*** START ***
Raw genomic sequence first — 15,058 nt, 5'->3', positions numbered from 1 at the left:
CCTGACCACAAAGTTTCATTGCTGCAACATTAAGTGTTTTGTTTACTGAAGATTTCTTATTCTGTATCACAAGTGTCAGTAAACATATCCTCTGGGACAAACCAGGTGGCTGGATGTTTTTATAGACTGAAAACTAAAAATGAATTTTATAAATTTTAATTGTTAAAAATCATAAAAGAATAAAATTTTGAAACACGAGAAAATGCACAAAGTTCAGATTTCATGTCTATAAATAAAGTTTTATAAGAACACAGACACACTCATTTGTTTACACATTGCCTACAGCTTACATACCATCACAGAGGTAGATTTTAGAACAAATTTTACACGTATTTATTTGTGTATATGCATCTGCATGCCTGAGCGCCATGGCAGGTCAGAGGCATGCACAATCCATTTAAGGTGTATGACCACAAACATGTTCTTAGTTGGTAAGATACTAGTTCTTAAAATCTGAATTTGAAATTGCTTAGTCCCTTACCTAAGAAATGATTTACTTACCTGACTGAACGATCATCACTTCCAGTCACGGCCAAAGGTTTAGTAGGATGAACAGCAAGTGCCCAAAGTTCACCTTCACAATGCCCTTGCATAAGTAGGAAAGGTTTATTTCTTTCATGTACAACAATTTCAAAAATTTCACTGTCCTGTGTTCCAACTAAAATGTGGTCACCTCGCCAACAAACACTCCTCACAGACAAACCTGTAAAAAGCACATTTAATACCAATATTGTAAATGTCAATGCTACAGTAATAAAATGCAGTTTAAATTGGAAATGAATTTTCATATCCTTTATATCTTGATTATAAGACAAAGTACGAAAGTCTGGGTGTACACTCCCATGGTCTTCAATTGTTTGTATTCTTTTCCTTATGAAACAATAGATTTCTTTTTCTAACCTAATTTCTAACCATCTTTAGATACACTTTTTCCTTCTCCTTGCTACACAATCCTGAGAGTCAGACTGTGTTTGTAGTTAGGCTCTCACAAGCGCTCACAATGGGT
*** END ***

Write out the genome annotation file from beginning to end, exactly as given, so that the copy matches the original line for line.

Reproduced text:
Raw genomic sequence first — 15,058 nt, 5'->3', positions numbered from 1 at the left:
CCTGACCACAAAGTTTCATTGCTGCAACATTAAGTGTTTTGTTTACTGAAGATTTCTTATTCTGTATCACAAGTGTCAGTAAACATATCCTCTGGGACAAACCAGGTGGCTGGATGTTTTTATAGACTGAAAACTAAAAATGAATTTTATAAATTTTAATTGTTAAAAATCATAAAAGAATAAAATTTTGAAACACGAGAAAATGCACAAAGTTCAGATTTCATGTCTATAAATAAAGTTTTATAAGAACACAGACACACTCATTTGTTTACACATTGCCTACAGCTTACATACCATCACAGAGGTAGATTTTAGAACAAATTTTACACGTATTTATTTGTGTATATGCATCTGCATGCCTGAGCGCCATGGCAGGTCAGAGGCATGCACAATCCATTTAAGGTGTATGACCACAAACATGTTCTTAGTTGGTAAGATACTAGTTCTTAAAATCTGAATTTGAAATTGCTTAGTCCCTTACCTAAGAAATGATTTACTTACCTGACTGAACGATCATCACTTCCAGTCACGGCCAAAGGTTTAGTAGGATGAACAGCAAGTGCCCAAAGTTCACCTTCACAATGCCCTTGCATAAGTAGGAAAGGTTTATTTCTTTCATGTACAACAATTTCAAAAATTTCACTGTCCTGTGTTCCAACTAAAATGTGGTCACCTCGCCAACAAACACTCCTCACAGACAAACCTGTAAAAAGCACATTTAATACCAATATTGTAAATGTCAATGCTACAGTAATAAAATGCAGTTTAAATTGGAAATGAATTTTCATATCCTTTATATCTTGATTATAAGACAAAGTACGAAAGTCTGGGTGTACACTCCCATGGTCTTCAATTGTTTGTATTCTTTTCCTTATGAAACAATAGATTTCTTTTTCTAACCTAATTTCTAACCATCTTTAGATACACTTTTTCCTTCTCCTTGCTACACAATCCTGAGAGTCAGACTGTGTTTGTAGTTAGGCTCTCACAAGCGCTCACAATGGGT